The Speaker’s speaker --
Written by John Deem
Her husband, North Carolina Speaker of the House Thom Tillis, had just announced he was seeking the Republican nomination for the U.S. Senate seat held by Democrat Kay Hagan. Susan Tillis knew she’d be involved in her husband’s campaign, but this race would be far different than his three State House races.
“When this all started, I didn’t know what my role would be,” Susan Tillis said by phone Monday afternoon as she and her husband drove from a campaign stop in Winston-Salem to another in Lumberton before heading back to Raleigh.
“Now Thom jokes about it,” she said. “He says, ‘When people used to call, they wanted me. Now they just ask for Susan.’”
It’s a role Susan Tillis has embraced.
“I don’t know that I’ve been to every single county in the state,” she said, “but it’s close.”
In what is projected to be the most expensive non-presidential race in U.S. history, the demands on the Tillises have, at times, been overwhelming. Tillis says she and her husband get to spend about one night a week at their Huntersville home. If he wins on Nov. 4, they may be spending even less time there.
‘Most vilified candidate’
But, in what also is being called the nation’s most negative political race ever, being busy has unintended advantages. While the rest of us are deluged with television attack ads aimed at both candidates, the Tillises rarely have time to sit in front of a television.
That doesn’t mean Susan Tillis doesn’t know what others are saying about her husband, of course.
“Thom is the most vilified candidate,” she said.
But she also realizes that such attention means her husband is a legitimate threat to take the Senate seat from Hagan, who beat GOP incumbent Elizabeth Dole in 2008.
“When you know the man Thom is, it doesn’t bother me,” Tillis said of the attack ads from the Hagan campaign and national political action committees that have pumped tens of millions of dollars into advertising for the North Carolina race (as have pro-Tillis groups attacking Hagan). “I just keep doing my job.”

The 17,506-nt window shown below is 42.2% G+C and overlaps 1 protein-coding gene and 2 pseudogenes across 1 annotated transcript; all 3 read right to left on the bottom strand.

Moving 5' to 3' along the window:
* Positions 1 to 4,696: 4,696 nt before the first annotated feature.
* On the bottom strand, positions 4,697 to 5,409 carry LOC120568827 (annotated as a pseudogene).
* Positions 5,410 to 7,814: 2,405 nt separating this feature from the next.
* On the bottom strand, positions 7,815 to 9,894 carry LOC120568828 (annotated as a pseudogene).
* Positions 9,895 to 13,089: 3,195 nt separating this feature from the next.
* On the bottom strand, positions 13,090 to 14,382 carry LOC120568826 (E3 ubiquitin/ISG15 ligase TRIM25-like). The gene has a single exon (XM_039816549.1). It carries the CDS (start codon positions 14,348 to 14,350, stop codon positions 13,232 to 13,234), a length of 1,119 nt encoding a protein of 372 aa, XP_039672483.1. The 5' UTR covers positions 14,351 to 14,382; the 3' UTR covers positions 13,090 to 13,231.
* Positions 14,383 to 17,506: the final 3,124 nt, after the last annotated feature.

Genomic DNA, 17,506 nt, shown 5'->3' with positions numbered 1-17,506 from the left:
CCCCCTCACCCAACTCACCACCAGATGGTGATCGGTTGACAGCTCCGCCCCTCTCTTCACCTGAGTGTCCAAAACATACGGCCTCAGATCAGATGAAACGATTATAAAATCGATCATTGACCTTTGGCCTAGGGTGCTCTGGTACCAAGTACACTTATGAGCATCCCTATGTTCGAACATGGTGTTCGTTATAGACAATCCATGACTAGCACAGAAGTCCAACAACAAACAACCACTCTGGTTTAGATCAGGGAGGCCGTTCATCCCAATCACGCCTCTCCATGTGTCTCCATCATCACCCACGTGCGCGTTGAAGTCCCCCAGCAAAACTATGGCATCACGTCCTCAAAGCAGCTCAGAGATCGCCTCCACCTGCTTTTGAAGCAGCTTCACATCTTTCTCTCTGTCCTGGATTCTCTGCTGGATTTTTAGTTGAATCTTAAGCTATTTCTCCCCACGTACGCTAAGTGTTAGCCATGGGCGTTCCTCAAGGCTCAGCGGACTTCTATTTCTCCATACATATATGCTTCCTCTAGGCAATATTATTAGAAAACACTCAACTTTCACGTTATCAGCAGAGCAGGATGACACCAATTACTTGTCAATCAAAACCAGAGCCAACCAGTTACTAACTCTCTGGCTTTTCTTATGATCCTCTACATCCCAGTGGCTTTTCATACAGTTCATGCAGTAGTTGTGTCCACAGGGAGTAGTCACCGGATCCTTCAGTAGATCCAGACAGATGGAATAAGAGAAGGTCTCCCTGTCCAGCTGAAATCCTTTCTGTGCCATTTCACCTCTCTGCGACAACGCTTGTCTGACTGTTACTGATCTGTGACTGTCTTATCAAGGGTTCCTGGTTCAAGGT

She added that the most recent legislative session, which was at times combative and sparked weekly protests at (and sometimes inside) the State House building, actually helped steel the Tillises for what was to come in the Senate race.
“In some ways, we’ve been ready for the onslaught,” she said. “It hasn’t been easy for some of our friends, though. It’s probably harder for them to watch (the attack ads). We’ll be glad when they’re not airing because people are sick of them.”
That doesn’t mean every political spouse can dismiss mudslinging so easily, and Tillis has some advice for those who are more sensitive to the attacks.
“Don’t read the newspaper and don’t read social media if it upsets you because it takes you out of your game,” she said.
On the campaign trail for her husband, Susan Tillis has had the chance to meet some of the most-influential political and media figures. The most interesting?
“I’d have to say Ben Stein,” she said of the actor/comedian/economist/commentator, with whom she and her husband shared a private dinner. “He’s very smart. I was impressed with his thought process and the way he engaged with us.”
And, she said, with the sneakers he wore with his suit and tie.
“I was hoping he wouldn’t ask me a question,” Tillis admitted.
Political spouses take on their own roles. Susan Tillis sees hers as humanizing her husband.
“I try to share a side of Thom they don’t see on television,” she said.
And what is her husband’s other side? “He’s very funny,” she said. “And he’d much rather be in shorts and a T-shirt. He’d much rather be riding his mountain bike.”
But Susan Tillis also is quick to note that while she chose to be deeply involved in her husband’s campaign, that kind of arrangement might not work for everyone.
“I would never, ever want a (political) spouse to feel like they have to follow a particular path,” she said. “I just felt like it was my duty and my job to do this.”